K Is For Killer by Sue Grafton

    Originally published: New York : Henry Holt and Co., 1994.


    The Power and The Glory by Graham Greene

    Graham Greene (1904–1991) worked as a journalist and critic, and was later employed by the foreign office. His many books include The Third Man , The Comedians and Travels with My Aunt . He is the subject of an acclaimed three-volume biography by Norman Sherry.


    O Is For Outlaw by Sue Grafton

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    From Russia With Love by Ian Fleming

    Originally published: Cape, 1957. Pan #G229. Cover by Sam Peffer.


    Moonraker by Ian Fleming

    Ian Fleming (1908-1964), creator of the world's best-known secret agent, is the author of fourteen James Bond books. Born in London in 1908 and educated at Eton and Sandhurst, he became the Reuters Moscow correspondent in 1929. In the spring of 1939, Fleming went back to Moscow as a special correspondent for the London Times . In June of that same year, he joined Naval Intelligence and served throughout World War II, finally earning the rank of Commander, RNVSR (Sp.). Much of the James Bond material was drawn directly from Fleming's experiences as an intelligence officer. Later, Fleming became a consultant on foreign affairs for the London Sunday Times , by which time he had become far better known as the creator of James Bond.


    The Man With the Golden Gun by Ian Fleming



    Angels Flight by Michael Connelly



    Casca by Barry Sadler



Crime Fiction Books & Ephemera


    The Girl Who Kicked the Hornet's Nest by Larsson, Stieg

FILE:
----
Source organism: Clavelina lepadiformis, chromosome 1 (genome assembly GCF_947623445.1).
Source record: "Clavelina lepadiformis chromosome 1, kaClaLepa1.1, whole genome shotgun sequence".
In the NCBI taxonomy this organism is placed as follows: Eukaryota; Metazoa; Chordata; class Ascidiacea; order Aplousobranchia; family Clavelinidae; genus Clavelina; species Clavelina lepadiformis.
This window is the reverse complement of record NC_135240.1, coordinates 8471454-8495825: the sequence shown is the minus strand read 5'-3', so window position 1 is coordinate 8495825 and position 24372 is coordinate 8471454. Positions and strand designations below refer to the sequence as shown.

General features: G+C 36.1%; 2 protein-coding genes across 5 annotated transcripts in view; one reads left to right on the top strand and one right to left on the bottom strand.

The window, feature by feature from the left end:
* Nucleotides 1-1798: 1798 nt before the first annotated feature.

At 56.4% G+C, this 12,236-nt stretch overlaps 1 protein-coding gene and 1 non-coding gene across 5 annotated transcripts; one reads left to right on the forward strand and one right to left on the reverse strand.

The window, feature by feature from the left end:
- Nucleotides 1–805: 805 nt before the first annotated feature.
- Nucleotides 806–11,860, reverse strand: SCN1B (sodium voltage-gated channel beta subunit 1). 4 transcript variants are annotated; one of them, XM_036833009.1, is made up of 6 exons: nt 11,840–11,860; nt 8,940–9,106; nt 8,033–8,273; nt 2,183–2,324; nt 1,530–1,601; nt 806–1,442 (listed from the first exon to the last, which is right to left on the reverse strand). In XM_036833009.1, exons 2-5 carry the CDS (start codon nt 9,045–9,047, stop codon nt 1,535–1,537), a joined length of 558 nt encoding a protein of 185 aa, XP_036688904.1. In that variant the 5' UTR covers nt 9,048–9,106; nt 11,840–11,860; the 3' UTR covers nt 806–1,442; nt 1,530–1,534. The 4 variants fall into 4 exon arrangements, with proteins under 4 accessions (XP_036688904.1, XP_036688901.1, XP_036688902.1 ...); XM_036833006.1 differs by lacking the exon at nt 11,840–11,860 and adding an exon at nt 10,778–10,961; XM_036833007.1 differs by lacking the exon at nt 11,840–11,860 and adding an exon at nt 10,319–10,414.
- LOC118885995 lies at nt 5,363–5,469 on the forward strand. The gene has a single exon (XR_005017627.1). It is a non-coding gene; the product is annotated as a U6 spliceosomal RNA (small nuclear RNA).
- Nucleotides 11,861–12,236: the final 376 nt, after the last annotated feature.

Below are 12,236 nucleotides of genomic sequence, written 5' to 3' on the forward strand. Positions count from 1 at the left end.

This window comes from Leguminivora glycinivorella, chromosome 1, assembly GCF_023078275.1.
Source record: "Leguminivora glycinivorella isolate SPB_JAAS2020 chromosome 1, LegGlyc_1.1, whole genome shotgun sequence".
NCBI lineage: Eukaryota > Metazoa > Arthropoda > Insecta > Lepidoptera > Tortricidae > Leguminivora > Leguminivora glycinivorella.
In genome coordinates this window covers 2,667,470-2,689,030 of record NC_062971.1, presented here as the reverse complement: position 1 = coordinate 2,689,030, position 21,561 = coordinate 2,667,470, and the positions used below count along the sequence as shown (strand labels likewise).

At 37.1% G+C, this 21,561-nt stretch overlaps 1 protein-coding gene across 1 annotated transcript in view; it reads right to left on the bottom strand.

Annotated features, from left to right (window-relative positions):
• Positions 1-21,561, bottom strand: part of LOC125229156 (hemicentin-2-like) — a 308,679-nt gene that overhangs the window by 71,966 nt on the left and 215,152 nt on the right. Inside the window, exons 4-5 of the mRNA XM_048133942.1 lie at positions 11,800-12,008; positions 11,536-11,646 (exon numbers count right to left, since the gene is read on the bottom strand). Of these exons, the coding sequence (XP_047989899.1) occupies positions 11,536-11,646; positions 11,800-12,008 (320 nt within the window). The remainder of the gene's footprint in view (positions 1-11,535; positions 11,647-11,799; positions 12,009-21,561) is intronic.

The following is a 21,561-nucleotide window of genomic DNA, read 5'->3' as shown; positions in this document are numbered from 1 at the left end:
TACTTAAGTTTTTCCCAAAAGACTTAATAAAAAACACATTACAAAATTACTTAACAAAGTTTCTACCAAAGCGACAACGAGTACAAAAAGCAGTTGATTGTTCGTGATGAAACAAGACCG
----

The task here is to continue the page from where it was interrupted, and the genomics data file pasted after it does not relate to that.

Lisbeth Salander—the heart of Larsson’s two previous novels—lies in critical condition, a bullet wound to her head, in the intensive care unit of a Swedish city hospital. She’s fighting for her life in more ways than one: if and when she recovers, she’ll be taken back to Stockholm to stand trial for three murders. With the help of her friend, journalist Mikael Blomkvist, she will not only have to prove her innocence, but also identify and denounce those in authority who have allowed the vulnerable, like herself, to suffer abuse and violence. And, on her own, she will plot revenge—against the man who tried to kill her, and the corrupt government institutions that very nearly destroyed her life. Once upon a time, she was a victim. Now Salander is fighting back. ([source][1]) [1]: http://www.stieglarsson.com/Castles-in-the-Sky


    The Underground Man by MacDonald, Ross

    Ross Macdonald's real name was Kenneth Millar.  Born near San Francisco in 1915 and raised in Vancouver, British Columbia, Millar returned to the U.S. as a young man and published his first novel in 1944.  He served as the President of the Mystery Writers of America and was awarded their Grand Master Award, as well as the Mystery Writers of Great Britain's Silver Dagger Award.  He died in 1983.


    The Girl Who Played With Fire by Larsson, Stieg

    The Girl Who Played with Fire is the second novel in the million-selling Millennium Trilogy by Swedish writer Stieg Larsson. It was published posthumously in Swedish in 2006 and in English in January 2009. The book features many of the characters that appeared in The Girl with the Dragon Tattoo, among them Lisbeth Salander, the "Girl" of the title and a social misfit hacker, and Mikael Blomkvist, a investigative journalist and publisher of Millennium magazine.